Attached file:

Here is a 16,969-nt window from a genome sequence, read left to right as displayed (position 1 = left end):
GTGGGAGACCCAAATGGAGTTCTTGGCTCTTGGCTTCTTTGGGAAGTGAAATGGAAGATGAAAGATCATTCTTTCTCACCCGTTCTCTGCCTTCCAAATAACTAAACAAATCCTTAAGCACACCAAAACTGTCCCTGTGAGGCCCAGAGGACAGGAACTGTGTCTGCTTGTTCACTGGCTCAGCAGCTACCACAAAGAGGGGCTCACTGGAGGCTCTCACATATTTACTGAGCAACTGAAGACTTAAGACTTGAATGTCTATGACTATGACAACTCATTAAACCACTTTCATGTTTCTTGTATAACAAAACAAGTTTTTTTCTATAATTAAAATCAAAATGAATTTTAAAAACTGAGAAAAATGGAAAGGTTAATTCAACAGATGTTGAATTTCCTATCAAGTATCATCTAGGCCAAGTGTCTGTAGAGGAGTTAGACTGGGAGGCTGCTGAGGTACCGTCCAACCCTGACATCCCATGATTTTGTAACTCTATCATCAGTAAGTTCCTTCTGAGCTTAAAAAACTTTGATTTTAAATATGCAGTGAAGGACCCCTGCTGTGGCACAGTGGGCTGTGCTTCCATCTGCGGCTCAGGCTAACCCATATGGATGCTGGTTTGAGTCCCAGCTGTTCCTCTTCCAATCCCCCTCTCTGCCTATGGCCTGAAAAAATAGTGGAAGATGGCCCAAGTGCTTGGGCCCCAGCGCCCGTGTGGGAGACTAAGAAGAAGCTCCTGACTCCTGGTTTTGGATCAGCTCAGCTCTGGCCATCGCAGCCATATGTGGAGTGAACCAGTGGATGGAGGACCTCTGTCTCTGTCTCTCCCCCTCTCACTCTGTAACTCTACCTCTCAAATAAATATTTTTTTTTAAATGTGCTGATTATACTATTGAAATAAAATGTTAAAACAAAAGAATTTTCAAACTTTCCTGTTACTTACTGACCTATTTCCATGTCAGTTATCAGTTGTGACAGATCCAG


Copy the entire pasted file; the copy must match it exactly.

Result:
Here is a 16,969-nt window from a genome sequence, read left to right as displayed (position 1 = left end):
GTGGGAGACCCAAATGGAGTTCTTGGCTCTTGGCTTCTTTGGGAAGTGAAATGGAAGATGAAAGATCATTCTTTCTCACCCGTTCTCTGCCTTCCAAATAACTAAACAAATCCTTAAGCACACCAAAACTGTCCCTGTGAGGCCCAGAGGACAGGAACTGTGTCTGCTTGTTCACTGGCTCAGCAGCTACCACAAAGAGGGGCTCACTGGAGGCTCTCACATATTTACTGAGCAACTGAAGACTTAAGACTTGAATGTCTATGACTATGACAACTCATTAAACCACTTTCATGTTTCTTGTATAACAAAACAAGTTTTTTTCTATAATTAAAATCAAAATGAATTTTAAAAACTGAGAAAAATGGAAAGGTTAATTCAACAGATGTTGAATTTCCTATCAAGTATCATCTAGGCCAAGTGTCTGTAGAGGAGTTAGACTGGGAGGCTGCTGAGGTACCGTCCAACCCTGACATCCCATGATTTTGTAACTCTATCATCAGTAAGTTCCTTCTGAGCTTAAAAAACTTTGATTTTAAATATGCAGTGAAGGACCCCTGCTGTGGCACAGTGGGCTGTGCTTCCATCTGCGGCTCAGGCTAACCCATATGGATGCTGGTTTGAGTCCCAGCTGTTCCTCTTCCAATCCCCCTCTCTGCCTATGGCCTGAAAAAATAGTGGAAGATGGCCCAAGTGCTTGGGCCCCAGCGCCCGTGTGGGAGACTAAGAAGAAGCTCCTGACTCCTGGTTTTGGATCAGCTCAGCTCTGGCCATCGCAGCCATATGTGGAGTGAACCAGTGGATGGAGGACCTCTGTCTCTGTCTCTCCCCCTCTCACTCTGTAACTCTACCTCTCAAATAAATATTTTTTTTTAAATGTGCTGATTATACTATTGAAATAAAATGTTAAAACAAAAGAATTTTCAAACTTTCCTGTTACTTACTGACCTATTTCCATGTCAGTTATCAGTTGTGACAGATCCAG